Makers of voice chat app Discord have walked away from a potentially lucrative deal with Microsoft [MSFT], according to The Wall Street Journal.
The deal was reportedly in the advanced stages and would have seen Microsoft buy Discord for $10bn. Now speculation is growing that a Discord IPO is on the horizon instead.
Discord is an online communication app, first designed to allow people to communicate via chat, audio and video call while playing videogames.
Why is a Discord IPO on the table?
Microsoft was one of three suitors — and the only named publicly — for the much-loved chat app that has grown beyond its online gaming audience. Discord saw its user base double to 140 million last year, as it expanded beyond its gaming roots in the midst of the pandemic.
“It turns out that, for a lot of you, it wasn’t just about video games anymore,” wrote founders Jason Citron and Stan Vishnevskiy in the Discord company blog early last year. The founders described Discord as “a place designed to hang out and talk in the comfort of your own communities and friends”.
In 2020, the company reported revenue of $130m, up from $45m the previous year, and had 800,000 downloads per day.
Discord's 2020 revenue
Discord has close ties to the video game sector as players use its services to communicate with each other both during and outside of games. In a December funding round that saw it raise a mammoth $140m, Discord was valued at $7bn and has since brought onboard Tomasz Marcinkowsk as its first finance director — a possible sign that it is heading for its own IPO.
Should this happen, it’ll be following the likes of Roblox [RBLX], another recently debut with close ties to the gaming industry. Roblox is a free online gaming platform and, like Discord, it has experienced a surge in usage during the pandemic and monster revenue growth over the past year, even if the business is currently unprofitable. Roblox’s share price has gained circa 7% since going public through a direct listing in March (as of 27 April’s close).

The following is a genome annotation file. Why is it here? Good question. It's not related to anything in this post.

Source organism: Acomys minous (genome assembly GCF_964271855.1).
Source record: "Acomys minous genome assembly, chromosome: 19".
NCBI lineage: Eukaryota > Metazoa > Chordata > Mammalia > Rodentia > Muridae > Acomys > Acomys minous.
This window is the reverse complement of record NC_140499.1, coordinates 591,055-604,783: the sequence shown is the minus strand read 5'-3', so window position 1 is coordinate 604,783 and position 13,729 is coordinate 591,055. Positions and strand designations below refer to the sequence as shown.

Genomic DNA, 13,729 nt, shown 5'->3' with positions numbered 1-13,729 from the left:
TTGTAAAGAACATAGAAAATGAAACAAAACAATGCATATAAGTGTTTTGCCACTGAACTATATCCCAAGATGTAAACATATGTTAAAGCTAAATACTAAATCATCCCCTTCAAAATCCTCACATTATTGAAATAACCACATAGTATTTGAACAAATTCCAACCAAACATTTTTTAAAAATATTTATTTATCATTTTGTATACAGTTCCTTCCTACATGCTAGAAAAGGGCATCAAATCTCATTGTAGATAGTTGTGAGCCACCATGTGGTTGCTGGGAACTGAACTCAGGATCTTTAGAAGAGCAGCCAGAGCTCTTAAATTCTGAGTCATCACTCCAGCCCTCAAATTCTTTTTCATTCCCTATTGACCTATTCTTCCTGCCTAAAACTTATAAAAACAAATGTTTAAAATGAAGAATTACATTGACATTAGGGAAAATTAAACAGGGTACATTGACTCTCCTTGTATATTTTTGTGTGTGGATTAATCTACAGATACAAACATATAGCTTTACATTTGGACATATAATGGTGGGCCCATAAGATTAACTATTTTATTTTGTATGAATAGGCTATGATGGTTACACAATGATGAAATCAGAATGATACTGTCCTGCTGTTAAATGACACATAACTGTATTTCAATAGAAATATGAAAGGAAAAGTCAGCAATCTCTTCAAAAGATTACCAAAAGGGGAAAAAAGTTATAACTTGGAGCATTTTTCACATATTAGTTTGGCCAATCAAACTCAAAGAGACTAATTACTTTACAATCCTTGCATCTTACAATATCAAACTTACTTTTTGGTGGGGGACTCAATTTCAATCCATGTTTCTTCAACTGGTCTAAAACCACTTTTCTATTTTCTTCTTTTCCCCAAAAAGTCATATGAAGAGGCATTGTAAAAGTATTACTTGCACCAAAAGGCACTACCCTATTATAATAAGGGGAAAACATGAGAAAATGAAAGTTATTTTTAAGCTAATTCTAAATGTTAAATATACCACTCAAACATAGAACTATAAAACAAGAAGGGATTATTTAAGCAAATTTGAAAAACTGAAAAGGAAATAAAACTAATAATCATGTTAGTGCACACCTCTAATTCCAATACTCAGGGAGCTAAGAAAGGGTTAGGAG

Microsoft is hungry for acquisitions
While the Discord deal wasn’t to be, that doesn’t mean Microsoft has stopped its spending spree. According to the Wall Street Times, Microsoft has made 100 acquisitions in the past four years. Last year, it spent $7.5bn buying ZeniMax, the makers of the Doom video game franchise. In April this year, the tech giant agreed to buy AI firm Nuance Communications for $16bn — its second-biggest deal since buying social media site LinkedIn back in 2016 for $26bn.
“It’s a lot easier to enter into an agreement with Microsoft than a rival who has potential legal overhang” - Brad Reback, analyst at Stifel Nicolaus & Co
“It’s a lot easier to enter into an agreement with Microsoft than a rival who has potential legal overhang,” Brad Reback, an analyst at Stifel Nicolaus & Co, told the WSJ.
Should investors care about the gaming investment theme?
While Discord first gained traction in the esports community, its appeal has broadened beyond the hardcore gamer, towards casual players — an audience that is growing due to the pandemic.
An estimated 244 million people play video games in the US, according to a May 2020 NPD survey, up 15% from a 2018 study. As an investment theme, the gaming and esports investment theme has gained almost 3% this month (as of 27 April’s close), according to our thematic screener. Gaming companies like Nintendo [7974.T], Activision Blizzard [ATVI] and Take-Two Interactive [TTWO] have all gained more than 30% over the past year, while chipmakers Nvidia [NVDA] and AMD [AMD] have benefitted from growing demand as customers purchase the latest chipsets seeking high-end graphics.
Estimated number of people playing video games in US
“We’ve jumped ahead a couple years in terms of consumer behaviors around gaming,” NPD analyst Mat Piscatella told the WSJ. “We’re not likely to return to pre-pandemic baselines around engagement or spending.”
A possible Discord IPO could be huge given its recent growth, but investors could do well to investigate the resurgence in gaming as a whole, too.